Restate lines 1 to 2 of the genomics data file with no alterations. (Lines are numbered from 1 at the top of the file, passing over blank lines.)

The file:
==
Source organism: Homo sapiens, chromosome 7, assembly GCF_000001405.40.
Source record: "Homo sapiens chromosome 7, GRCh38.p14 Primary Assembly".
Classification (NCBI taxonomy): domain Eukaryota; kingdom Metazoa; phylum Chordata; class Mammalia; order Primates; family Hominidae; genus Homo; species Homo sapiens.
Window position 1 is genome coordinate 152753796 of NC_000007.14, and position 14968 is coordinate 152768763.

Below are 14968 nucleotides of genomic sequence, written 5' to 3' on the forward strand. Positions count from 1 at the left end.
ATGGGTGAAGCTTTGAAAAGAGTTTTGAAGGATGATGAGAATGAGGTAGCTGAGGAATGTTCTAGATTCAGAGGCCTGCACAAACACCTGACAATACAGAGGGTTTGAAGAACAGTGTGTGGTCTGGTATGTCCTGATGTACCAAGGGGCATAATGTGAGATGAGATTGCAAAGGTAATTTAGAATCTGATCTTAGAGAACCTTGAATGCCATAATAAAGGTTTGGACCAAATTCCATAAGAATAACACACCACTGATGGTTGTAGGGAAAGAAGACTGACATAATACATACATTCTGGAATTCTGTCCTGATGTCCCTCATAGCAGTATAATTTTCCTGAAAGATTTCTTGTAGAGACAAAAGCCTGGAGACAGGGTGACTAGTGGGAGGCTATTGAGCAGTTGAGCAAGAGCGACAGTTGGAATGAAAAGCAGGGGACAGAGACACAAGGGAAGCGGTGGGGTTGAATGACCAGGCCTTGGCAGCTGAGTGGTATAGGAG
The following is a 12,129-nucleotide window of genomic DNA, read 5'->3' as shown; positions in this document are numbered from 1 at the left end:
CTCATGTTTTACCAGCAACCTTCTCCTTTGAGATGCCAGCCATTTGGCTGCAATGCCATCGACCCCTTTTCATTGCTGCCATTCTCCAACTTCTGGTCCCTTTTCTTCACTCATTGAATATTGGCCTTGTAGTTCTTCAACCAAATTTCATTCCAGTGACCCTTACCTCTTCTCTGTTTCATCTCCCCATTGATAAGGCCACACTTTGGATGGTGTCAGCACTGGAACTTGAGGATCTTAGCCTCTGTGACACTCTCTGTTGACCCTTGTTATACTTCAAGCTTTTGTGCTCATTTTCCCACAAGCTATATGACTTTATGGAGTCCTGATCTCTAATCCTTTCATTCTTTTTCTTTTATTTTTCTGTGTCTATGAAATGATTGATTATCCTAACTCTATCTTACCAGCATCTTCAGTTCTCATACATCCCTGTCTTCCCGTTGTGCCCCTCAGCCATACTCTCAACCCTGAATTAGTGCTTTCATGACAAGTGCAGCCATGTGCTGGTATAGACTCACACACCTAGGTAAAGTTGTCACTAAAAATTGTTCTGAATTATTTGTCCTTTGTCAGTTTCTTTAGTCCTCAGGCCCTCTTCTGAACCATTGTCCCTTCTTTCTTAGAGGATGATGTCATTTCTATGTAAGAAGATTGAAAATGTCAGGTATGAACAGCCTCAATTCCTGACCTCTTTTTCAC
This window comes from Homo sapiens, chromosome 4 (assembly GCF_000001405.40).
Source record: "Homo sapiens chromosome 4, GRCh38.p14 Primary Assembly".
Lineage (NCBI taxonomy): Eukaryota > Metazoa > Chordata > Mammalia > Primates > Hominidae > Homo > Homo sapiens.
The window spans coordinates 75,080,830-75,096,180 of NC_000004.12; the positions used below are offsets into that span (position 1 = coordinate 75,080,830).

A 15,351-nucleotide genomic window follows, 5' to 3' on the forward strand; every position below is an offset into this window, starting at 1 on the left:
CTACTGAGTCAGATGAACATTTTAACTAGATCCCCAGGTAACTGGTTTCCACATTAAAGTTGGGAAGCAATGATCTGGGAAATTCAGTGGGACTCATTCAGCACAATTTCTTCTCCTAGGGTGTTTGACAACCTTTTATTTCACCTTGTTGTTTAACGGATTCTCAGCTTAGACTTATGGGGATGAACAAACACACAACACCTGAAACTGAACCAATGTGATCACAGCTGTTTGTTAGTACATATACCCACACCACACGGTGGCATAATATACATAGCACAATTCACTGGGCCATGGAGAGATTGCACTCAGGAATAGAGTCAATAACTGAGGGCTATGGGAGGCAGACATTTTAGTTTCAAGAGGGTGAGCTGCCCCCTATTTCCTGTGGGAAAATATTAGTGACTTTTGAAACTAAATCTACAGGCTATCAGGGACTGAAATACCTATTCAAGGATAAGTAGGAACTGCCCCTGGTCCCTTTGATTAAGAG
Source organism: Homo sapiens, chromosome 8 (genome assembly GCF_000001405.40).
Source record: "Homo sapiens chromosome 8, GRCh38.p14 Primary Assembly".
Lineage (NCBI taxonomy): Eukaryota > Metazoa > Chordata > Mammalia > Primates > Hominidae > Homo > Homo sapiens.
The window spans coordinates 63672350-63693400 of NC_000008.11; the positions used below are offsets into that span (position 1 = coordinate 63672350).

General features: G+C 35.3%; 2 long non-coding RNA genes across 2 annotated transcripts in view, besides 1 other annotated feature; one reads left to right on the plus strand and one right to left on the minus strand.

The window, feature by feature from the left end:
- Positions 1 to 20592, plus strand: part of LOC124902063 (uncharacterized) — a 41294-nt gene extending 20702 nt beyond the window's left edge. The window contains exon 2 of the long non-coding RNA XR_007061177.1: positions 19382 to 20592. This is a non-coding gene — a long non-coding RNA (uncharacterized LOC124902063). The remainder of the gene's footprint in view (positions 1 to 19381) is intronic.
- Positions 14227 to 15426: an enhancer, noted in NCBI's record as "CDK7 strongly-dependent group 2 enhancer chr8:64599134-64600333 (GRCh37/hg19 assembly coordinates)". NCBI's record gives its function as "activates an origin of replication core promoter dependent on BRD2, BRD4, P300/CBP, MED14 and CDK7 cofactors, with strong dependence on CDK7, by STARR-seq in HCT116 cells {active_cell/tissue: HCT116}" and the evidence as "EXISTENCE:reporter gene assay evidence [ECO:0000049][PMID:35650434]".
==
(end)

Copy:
Source organism: Homo sapiens, chromosome 7, assembly GCF_000001405.40.
Source record: "Homo sapiens chromosome 7, GRCh38.p14 Primary Assembly".